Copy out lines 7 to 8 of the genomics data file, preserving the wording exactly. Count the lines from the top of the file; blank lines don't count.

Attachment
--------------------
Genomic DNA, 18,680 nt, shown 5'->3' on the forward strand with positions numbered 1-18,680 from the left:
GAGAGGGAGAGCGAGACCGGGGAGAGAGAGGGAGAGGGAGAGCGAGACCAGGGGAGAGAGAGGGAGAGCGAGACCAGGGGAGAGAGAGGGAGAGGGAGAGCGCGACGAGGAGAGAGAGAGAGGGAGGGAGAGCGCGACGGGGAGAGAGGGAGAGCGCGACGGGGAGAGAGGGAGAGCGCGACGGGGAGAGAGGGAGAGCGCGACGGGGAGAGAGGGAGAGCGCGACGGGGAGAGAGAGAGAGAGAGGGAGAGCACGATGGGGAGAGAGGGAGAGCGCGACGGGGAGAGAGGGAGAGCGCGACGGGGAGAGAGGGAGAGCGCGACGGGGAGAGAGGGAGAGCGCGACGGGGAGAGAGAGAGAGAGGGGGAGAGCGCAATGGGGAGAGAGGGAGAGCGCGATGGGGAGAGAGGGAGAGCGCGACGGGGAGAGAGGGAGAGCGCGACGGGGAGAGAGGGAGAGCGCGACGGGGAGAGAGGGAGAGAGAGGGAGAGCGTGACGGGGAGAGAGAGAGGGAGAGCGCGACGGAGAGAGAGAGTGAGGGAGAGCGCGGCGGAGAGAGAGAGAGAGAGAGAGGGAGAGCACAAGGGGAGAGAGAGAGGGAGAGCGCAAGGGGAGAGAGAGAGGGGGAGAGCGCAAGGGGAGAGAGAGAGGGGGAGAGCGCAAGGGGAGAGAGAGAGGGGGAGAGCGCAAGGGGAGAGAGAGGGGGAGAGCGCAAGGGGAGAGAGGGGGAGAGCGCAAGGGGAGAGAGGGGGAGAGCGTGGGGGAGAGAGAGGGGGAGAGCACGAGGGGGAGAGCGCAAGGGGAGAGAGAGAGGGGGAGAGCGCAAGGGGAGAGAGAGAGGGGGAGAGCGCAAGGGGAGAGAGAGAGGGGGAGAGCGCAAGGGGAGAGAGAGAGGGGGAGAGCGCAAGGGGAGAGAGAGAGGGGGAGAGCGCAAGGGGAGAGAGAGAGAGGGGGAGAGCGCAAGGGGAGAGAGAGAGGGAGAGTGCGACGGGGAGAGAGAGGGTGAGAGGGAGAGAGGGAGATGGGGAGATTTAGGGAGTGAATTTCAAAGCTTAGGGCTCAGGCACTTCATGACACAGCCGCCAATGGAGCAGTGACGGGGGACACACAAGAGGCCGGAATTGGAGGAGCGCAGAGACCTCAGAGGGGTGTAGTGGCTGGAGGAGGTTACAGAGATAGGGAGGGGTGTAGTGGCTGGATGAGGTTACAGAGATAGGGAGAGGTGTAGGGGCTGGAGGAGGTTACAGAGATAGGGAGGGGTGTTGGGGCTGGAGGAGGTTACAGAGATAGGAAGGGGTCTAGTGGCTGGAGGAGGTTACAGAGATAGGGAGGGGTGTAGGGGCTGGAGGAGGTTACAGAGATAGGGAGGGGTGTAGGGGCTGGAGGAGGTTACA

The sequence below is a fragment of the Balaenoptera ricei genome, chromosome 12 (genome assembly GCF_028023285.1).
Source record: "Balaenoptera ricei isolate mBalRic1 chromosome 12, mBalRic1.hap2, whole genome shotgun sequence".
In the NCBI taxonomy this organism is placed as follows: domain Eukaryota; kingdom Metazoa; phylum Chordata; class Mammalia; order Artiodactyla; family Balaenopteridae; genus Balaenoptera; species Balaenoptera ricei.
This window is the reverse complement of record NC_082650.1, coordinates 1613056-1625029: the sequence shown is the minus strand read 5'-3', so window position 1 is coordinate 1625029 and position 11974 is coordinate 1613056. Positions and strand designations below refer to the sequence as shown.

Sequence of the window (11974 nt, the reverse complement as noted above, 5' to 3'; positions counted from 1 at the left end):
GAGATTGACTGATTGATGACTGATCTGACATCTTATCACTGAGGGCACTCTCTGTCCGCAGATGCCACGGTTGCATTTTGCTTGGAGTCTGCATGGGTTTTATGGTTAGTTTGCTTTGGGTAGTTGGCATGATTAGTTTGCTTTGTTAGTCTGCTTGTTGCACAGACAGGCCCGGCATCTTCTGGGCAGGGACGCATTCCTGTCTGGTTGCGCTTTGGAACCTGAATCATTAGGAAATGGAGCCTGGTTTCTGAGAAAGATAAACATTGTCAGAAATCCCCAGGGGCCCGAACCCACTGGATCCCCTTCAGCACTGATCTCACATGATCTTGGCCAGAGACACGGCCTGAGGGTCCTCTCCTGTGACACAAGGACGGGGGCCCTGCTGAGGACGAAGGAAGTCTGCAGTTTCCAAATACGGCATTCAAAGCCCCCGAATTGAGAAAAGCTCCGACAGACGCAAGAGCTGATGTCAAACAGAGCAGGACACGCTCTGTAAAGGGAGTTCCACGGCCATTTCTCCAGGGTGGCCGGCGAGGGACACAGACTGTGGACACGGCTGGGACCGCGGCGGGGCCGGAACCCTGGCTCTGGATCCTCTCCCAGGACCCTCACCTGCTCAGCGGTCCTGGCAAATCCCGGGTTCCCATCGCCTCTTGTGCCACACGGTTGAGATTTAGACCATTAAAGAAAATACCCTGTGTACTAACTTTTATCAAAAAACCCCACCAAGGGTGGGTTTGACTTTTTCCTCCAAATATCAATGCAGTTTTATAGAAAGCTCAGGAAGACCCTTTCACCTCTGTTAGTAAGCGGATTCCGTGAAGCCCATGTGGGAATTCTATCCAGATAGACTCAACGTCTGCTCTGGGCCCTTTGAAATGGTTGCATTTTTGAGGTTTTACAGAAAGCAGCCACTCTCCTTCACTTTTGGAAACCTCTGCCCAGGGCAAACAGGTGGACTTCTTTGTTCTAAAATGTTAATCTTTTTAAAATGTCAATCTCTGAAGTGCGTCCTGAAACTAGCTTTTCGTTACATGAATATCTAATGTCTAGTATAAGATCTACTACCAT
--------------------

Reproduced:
Sequence of the window (11974 nt, the reverse complement as noted above, 5' to 3'; positions counted from 1 at the left end):
GAGATTGACTGATTGATGACTGATCTGACATCTTATCACTGAGGGCACTCTCTGTCCGCAGATGCCACGGTTGCATTTTGCTTGGAGTCTGCATGGGTTTTATGGTTAGTTTGCTTTGGGTAGTTGGCATGATTAGTTTGCTTTGTTAGTCTGCTTGTTGCACAGACAGGCCCGGCATCTTCTGGGCAGGGACGCATTCCTGTCTGGTTGCGCTTTGGAACCTGAATCATTAGGAAATGGAGCCTGGTTTCTGAGAAAGATAAACATTGTCAGAAATCCCCAGGGGCCCGAACCCACTGGATCCCCTTCAGCACTGATCTCACATGATCTTGGCCAGAGACACGGCCTGAGGGTCCTCTCCTGTGACACAAGGACGGGGGCCCTGCTGAGGACGAAGGAAGTCTGCAGTTTCCAAATACGGCATTCAAAGCCCCCGAATTGAGAAAAGCTCCGACAGACGCAAGAGCTGATGTCAAACAGAGCAGGACACGCTCTGTAAAGGGAGTTCCACGGCCATTTCTCCAGGGTGGCCGGCGAGGGACACAGACTGTGGACACGGCTGGGACCGCGGCGGGGCCGGAACCCTGGCTCTGGATCCTCTCCCAGGACCCTCACCTGCTCAGCGGTCCTGGCAAATCCCGGGTTCCCATCGCCTCTTGTGCCACACGGTTGAGATTTAGACCATTAAAGAAAATACCCTGTGTACTAACTTTTATCAAAAAACCCCACCAAGGGTGGGTTTGACTTTTTCCTCCAAATATCAATGCAGTTTTATAGAAAGCTCAGGAAGACCCTTTCACCTCTGTTAGTAAGCGGATTCCGTGAAGCCCATGTGGGAATTCTATCCAGATAGACTCAACGTCTGCTCTGGGCCCTTTGAAATGGTTGCATTTTTGAGGTTTTACAGAAAGCAGCCACTCTCCTTCACTTTTGGAAACCTCTGCCCAGGGCAAACAGGTGGACTTCTTTGTTCTAAAATGTTAATCTTTTTAAAATGTCAATCTCTGAAGTGCGTCCTGAAACTAGCTTTTCGTTACATGAATATCTAATGTCTAGTATAAGATCTACTACCAT